By Stuart Parker
On the morning of March 8th, I received a phone call from the NDP office in Ottawa. The party staffer at the other end of the line politely informed me that the NDP was rescinding its approval for me to seek a party nomination to run in the upcoming federal election.
Last fall, the party conducted a lengthy vetting process to determine if it would allow me to represent it. After six weeks of checking my background, it permitted me to proceed to the next stage and run for a nomination in my riding.
If victorious, I could join over 200 other NDP candidates in ridings across the country in flying the flag of social democracy in a totally unwinnable seat.
But this was not not to be.
The party, it was explained, had taken exception to comments I had made on my personal Facebook page, in particular one in which I exhorted New Democrats to keep supporting our most viable candidate for the Toronto mayor’s chair in the wake of a sex scandal.
I said, in full, "Stuart Parker isn't a fan of Giambrone's today but can't believe all the outraged jumping ship. NDPers not wishing to be sullied with our mayoral candidate have had little problem while our party has denied welfare to refugees and interprovincial migrants, broken strikes, shot at Indians, invoked the Notwithstanding Clause, supported NAFTA and otherwise sold out social democracy in Canada. But of all the things to quit the team over”¦"
This was apparently the most egregious of my “several” comments. But given that I have made only three Facebook posts mentioning the NDP since being vetted, there is little mystery as to the other comments that have made me so dangerous to the party that it won’t let any riding association in the country even vote on whether I should be allowed to represent them:
(1) "Stuart Parker can't believe the NDP is crowing about how Jack Layton has the highest approval rating of any federal leader when all three of them have lower approval ratings than Bush in 2008. It's one thing to privately rub our hands over Harper's 24% and Iggy's 15% but publicly bragging about a 29% approval rating is not smart politics. It's embarrassing."
(2) "Stuart Parker congratulates the NDP for (a) not running a troglodytic anti-tax campaign in Toronto Centre as in St. Paul's and (b) nearly doubling their share of the vote to 33%. Not unconnected! Good work Cathy Crowe. Being an actual social democrat vs. a fake populist actually pays off."
Many New Democrats have reacted to this by calling party officials “Stalinist”. These well-intentioned individuals, politically seasoned in the internecine conflicts of the Cold War-era Canadian Left, have missed the real story of what has become of our party and of Canadian politics generally.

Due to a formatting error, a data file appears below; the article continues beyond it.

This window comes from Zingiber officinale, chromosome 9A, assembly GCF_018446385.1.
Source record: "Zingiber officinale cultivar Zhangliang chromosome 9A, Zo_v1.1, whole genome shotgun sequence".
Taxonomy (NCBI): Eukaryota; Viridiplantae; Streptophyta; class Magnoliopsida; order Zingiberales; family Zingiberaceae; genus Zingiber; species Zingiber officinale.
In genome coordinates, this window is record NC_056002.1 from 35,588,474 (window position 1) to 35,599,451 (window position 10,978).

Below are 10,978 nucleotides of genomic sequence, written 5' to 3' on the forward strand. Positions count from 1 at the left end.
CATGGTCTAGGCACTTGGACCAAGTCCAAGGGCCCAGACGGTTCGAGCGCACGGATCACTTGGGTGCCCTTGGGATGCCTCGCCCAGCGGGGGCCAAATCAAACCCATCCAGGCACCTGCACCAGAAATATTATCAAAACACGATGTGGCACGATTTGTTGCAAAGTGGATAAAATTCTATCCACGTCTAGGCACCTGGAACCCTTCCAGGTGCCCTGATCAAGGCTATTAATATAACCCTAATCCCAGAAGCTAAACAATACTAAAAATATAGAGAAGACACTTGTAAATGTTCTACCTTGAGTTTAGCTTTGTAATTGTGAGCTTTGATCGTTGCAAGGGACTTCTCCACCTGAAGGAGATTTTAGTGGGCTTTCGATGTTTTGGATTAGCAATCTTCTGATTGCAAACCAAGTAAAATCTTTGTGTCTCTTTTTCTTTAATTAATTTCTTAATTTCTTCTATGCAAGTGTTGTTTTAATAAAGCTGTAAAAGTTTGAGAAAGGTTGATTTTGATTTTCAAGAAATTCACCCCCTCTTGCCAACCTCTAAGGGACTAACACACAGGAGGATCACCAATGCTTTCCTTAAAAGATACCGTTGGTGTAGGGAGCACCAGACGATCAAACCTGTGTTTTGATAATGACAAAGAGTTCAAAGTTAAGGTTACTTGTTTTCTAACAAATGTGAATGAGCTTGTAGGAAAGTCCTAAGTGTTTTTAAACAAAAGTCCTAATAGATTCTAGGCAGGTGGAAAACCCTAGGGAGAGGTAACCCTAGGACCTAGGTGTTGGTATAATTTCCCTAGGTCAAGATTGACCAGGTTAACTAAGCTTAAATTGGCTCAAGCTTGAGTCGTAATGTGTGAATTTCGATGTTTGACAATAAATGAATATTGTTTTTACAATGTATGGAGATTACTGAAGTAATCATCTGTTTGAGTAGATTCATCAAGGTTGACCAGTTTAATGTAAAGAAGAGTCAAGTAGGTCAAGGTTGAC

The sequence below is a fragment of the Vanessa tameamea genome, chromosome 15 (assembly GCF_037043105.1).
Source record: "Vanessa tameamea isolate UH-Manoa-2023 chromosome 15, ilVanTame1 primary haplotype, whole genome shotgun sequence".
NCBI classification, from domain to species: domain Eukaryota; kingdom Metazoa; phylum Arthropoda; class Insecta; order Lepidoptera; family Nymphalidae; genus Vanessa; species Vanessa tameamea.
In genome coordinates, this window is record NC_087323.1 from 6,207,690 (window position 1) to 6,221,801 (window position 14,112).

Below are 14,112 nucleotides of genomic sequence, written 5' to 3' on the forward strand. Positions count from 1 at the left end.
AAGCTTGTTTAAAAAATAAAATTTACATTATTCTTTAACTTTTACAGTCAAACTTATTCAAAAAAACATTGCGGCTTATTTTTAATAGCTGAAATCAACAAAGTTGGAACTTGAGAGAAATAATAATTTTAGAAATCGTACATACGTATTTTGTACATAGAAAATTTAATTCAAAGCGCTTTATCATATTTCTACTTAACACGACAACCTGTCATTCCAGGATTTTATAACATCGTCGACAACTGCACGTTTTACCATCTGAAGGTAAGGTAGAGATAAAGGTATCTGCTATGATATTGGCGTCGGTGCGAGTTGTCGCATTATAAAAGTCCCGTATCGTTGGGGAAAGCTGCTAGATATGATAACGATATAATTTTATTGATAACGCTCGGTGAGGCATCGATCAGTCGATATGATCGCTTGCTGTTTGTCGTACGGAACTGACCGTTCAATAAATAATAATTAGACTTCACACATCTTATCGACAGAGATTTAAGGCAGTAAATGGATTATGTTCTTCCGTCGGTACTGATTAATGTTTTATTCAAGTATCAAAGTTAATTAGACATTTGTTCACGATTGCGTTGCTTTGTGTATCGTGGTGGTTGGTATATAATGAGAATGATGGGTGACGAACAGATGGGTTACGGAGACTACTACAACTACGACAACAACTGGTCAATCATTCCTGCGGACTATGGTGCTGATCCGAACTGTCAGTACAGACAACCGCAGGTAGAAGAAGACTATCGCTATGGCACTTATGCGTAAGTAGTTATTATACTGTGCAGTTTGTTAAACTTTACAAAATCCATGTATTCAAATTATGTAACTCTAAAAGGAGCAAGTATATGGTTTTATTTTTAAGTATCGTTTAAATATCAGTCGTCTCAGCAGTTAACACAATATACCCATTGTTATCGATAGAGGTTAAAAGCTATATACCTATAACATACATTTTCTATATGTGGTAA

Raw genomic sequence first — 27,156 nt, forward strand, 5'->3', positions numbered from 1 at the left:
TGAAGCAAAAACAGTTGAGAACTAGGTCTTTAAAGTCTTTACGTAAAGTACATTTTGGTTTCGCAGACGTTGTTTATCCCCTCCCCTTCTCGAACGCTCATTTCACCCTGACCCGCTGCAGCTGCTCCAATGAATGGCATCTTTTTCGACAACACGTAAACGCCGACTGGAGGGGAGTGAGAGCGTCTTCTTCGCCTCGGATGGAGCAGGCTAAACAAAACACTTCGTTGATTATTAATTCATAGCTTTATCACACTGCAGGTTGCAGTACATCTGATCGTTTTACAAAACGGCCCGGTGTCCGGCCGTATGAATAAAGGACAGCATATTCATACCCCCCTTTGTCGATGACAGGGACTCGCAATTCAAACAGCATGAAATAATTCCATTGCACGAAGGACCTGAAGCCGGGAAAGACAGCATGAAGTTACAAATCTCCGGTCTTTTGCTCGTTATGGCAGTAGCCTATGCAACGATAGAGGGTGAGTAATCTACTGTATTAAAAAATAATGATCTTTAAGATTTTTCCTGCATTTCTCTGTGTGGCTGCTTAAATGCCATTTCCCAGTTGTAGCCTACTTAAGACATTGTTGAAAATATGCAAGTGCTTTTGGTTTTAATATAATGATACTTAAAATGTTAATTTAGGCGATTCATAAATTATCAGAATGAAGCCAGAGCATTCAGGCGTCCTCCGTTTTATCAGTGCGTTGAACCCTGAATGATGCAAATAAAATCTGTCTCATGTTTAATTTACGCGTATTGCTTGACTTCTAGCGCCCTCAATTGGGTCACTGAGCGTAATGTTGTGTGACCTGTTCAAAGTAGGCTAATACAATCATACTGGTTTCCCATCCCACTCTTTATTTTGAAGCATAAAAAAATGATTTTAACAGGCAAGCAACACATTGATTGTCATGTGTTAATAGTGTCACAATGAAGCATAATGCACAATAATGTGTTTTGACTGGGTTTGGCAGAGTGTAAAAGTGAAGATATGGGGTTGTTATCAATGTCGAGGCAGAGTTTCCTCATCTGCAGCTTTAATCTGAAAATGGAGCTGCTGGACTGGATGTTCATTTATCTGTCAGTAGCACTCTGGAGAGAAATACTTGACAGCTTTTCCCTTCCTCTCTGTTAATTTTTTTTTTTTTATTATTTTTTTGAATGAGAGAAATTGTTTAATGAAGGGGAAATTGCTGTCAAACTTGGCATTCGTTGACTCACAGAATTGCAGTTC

My Facebook page was not searched by Stalinists looking to enforce ideological purity and lockstep loyalty–it was searched by risk-averse cut-rate PR flacks.
Have you noticed how politicians seem to speak more repetitively all the time, like they’re on a 30-second loop? Political parties have become enamoured of “key messages” and “talking points” because the strategists calling the shots are experts in what the PR industry calls “crisis communications”.
Crisis communications is a set of protocols designed to manage product recalls, oil spills, and the like. The idea is that something big, scary, and out-of-control is going on, and the way for a large corporate entity to cope with it is to make sure that it can restrict who speaks and what they can say to the point where it can control the conversation.
It is no coincidence, then, that when we hear our political leaders in the media, they sound just like some Maple Leaf exec explaining the next pre-emptive recall of potentially diseased meat. And people wonder why all our leaders are less popular than Bush was in 2008.
Democracy should be big, scary, and out-of-control. Elections should be times when energized and empowered voters and candidates speak with passion. Given a 50-year history of third-party status, the last thing the NDP needs is to be even more risk-averse. The party’s decision to turn its candidates’ personal (not campaign) Facebook pages into sterile, passionless places would leave the Obama organizers they brought to their last convention, at great expense, scratching their heads.
Unleashing the power of the social media is not, I am sure, about establishing new party surveillance and regulation protocols to micromanage party activists.
Stuart Parker was recruited to the NDP by Svend Robinsion in 1985, and was an active member until resigning in 1988. He then served as founding president of the B.C. Green party’s youth wing (1988-93) and then as its leader (1993-2000). In 1999, he negotiated municipal party coalitions in Vancouver and Victoria between the Greens, NDP, and local labour councils. Since 2001, he has been a member of the New Democratic Party, coordinating major endorsements of the party by former Green supporters in the 2001 B.C. and 2004 federal elections. Between 1999 and 2009, he served on the boards of Fair Voting B.C. and/or Fair Vote Canada. He works as a lecturer at the University of Toronto where he is completing a PhD in history.